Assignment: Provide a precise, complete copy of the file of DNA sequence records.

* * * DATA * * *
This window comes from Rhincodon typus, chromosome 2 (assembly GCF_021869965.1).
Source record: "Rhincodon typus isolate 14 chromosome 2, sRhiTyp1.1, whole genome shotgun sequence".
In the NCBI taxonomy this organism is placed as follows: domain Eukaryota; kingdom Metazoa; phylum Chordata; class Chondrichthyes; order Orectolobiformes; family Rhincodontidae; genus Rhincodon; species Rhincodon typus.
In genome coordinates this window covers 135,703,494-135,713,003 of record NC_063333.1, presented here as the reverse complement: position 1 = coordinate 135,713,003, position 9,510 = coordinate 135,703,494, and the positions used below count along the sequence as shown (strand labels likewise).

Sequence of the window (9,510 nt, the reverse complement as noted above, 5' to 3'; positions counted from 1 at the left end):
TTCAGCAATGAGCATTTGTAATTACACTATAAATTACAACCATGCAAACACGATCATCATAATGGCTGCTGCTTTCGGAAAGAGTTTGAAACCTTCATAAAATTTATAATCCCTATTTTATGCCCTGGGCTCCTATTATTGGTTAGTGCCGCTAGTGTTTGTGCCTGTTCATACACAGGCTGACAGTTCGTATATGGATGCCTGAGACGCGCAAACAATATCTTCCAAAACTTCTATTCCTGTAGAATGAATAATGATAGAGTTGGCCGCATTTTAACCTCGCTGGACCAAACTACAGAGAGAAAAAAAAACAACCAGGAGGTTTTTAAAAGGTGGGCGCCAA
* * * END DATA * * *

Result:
This window comes from Rhincodon typus, chromosome 2 (assembly GCF_021869965.1).
Source record: "Rhincodon typus isolate 14 chromosome 2, sRhiTyp1.1, whole genome shotgun sequence".
In the NCBI taxonomy this organism is placed as follows: domain Eukaryota; kingdom Metazoa; phylum Chordata; class Chondrichthyes; order Orectolobiformes; family Rhincodontidae; genus Rhincodon; species Rhincodon typus.
In genome coordinates this window covers 135,703,494-135,713,003 of record NC_063333.1, presented here as the reverse complement: position 1 = coordinate 135,713,003, position 9,510 = coordinate 135,703,494, and the positions used below count along the sequence as shown (strand labels likewise).

Sequence of the window (9,510 nt, the reverse complement as noted above, 5' to 3'; positions counted from 1 at the left end):
TTCAGCAATGAGCATTTGTAATTACACTATAAATTACAACCATGCAAACACGATCATCATAATGGCTGCTGCTTTCGGAAAGAGTTTGAAACCTTCATAAAATTTATAATCCCTATTTTATGCCCTGGGCTCCTATTATTGGTTAGTGCCGCTAGTGTTTGTGCCTGTTCATACACAGGCTGACAGTTCGTATATGGATGCCTGAGACGCGCAAACAATATCTTCCAAAACTTCTATTCCTGTAGAATGAATAATGATAGAGTTGGCCGCATTTTAACCTCGCTGGACCAAACTACAGAGAGAAAAAAAAACAACCAGGAGGTTTTTAAAAGGTGGGCGCCAA